Regardless of how much space you have to work with, whether you have acres of land or just a small patio area or even a balcony, there are ways to create more sustainable space on your property.
While there’s no official definition for what a sustainable garden looks like, the overall concept is to minimise the impact that your outdoor space has on the planet. From avoiding pollutants to preserving natural resources, in this article we could a few ways you can create a sustainable, eco-friendly garden and do your bit to help the planet.
Go organicOne of the easiest ways to transform your garden into a more environmentally-friendly space is to practice organic gardening methods. By limiting the number of chemicals in your garden, you can foster a more ecologically sound area.
This is particularly important if you want to grow food, as the chemicals, you would ordinarily use will wind up in the fruit and vegetables your garden produces. Begin from the ground up by developing strong, organic foundations through nutrient-rich soil and use organic pest-prevention solutions.
Sustainable gardening can also help support and encourage wildlife. It provides an environment away from harmful materials and toxic chemicals for local animals to thrive in your garden.
Switch to eco-friendly materialsTake a conscious approach to the materials you use in your garden, which extends beyond just avoiding single-use plastics. For example, if you’re installing decking or a patio area, do your research into the types of materials available that can lower your carbon footprint.
For example, timber decking is sourced from sustainable forests, meaning the material has strong eco-credentials. However, Trex Composite Decking can be equally green, this material is made of plastic and wood and uses 95 per cent recycled materials.
If you have a larger space and are considering building a path or patio, use recycled gravel or reclaimed slabs to improve the carbon footprint of your new project. Try working with the materials you already have in the garden. If you need to buy new, sourcing local materials will help support smaller businesses and reduce the carbon costs of transporting heavy items.
Conserve waterWater is a precious resource and in a bid to be more sustainable and environmentally friendly, we need to be conscious of how much we’re using day-to-day. This is vital all over the world, but particularly in locations where water is scarce.
Plants will often benefit from being watered thoroughly once a week, rather than adopting a little and often approach. This method encourages the roots to look for moisture deeper into the ground. Watering once a week (at most) will also avoid the need for a water sprinkler – which is often one of the worst for water waste.
For other ways to use less water when you’re gardening, consider installing a rain barrel that will enable you to use rainwater for your plants and planting drought-tolerant plants that don’t need excessive watering in order to thrive. There’s also the practice known as xeriscaping, which is a landscaping method that reduces irrigation needs and maximises natural precipitation.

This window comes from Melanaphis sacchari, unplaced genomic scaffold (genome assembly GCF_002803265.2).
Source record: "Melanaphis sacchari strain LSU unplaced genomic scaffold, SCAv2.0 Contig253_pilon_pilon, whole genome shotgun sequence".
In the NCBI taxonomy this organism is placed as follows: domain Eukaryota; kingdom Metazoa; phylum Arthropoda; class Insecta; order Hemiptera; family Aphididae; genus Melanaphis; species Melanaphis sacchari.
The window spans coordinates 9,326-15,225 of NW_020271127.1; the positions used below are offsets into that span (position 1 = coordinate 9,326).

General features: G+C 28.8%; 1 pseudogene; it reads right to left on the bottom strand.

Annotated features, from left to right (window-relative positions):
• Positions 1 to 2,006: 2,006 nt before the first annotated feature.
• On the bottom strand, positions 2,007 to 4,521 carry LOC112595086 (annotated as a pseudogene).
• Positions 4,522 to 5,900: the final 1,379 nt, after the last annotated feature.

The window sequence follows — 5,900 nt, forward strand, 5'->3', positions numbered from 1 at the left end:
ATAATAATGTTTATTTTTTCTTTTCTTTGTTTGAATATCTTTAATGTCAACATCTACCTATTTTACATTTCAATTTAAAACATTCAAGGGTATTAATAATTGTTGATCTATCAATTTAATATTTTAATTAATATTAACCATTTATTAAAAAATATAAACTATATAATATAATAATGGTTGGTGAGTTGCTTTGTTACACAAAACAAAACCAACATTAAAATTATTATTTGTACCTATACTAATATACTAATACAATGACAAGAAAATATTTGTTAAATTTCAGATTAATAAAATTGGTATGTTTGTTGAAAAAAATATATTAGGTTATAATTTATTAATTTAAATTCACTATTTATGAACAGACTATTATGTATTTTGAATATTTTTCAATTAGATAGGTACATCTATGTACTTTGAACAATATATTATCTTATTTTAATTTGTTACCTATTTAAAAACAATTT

Learn how to compostMost people are aware of the importance of composting when it comes to reducing waste, but few people understand how to compost properly. There are guidelines as to what can and cannot be included in a compost heap, in order to create a nutrient-rich fertiliser that you can then use for your plants. When building your compost consider the location carefully. Avoid areas with direct sunlight and ensure there is good air circulation (this helps with the decomposition).
The key to healthy compost is developing a balanced ratio of carbon and nitrogen, which means including a mix of materials in your compost. From sawdust, grass clippings and tea leaves to eggshells, coffee grounds and cardboard, do your research and be clear about what you should add for the best results.
Apart from composting being free, helping wildlife to thrive and being easy to make, it also has a number of other positive impacts on climate change. It can be tempting to throw everything in general waste but composting will help sustain our landfills for the long term. It also reduces carbon emissions for local waste management services when collecting and transporting higher volumes of rubbish to take to landfills.
Ditch the lawnA luscious lawn might be the pride and joy of many gardeners, but few people realise just how resource-intensive a weed-free lawn really is. A vast expanse of lawn is not the most sustainable option for this reason, so if you’re striving for an eco-friendly outdoor space, it’s time to replace the lawn with perennial ornamental grasses, shrubs and easy-care groundcovers that won’t require as much water or fertiliser to grow.
There are options for every type of garden, from moss lawns for shaded gardens to wildflower gardens that are low-maintenance and encourage more wildlife to your outdoor space.
Plant treesPlanting trees isn’t an option everyone has available to them, as it depends on how much room you have to play with. But trees are one of the most effective carbon sinks the planet has, and the larger the tree, the more pollutants and carbon dioxide it will absorb.
What’s more, a tree in front of your property can actually provide as much as 25% insulation for your home when it’s in leaf. Plan for the future of the planet and plant trees where possible to create interest in your garden and pockets of privacy, as well as delivering environmentally-friendly perks that generations to come will benefit from.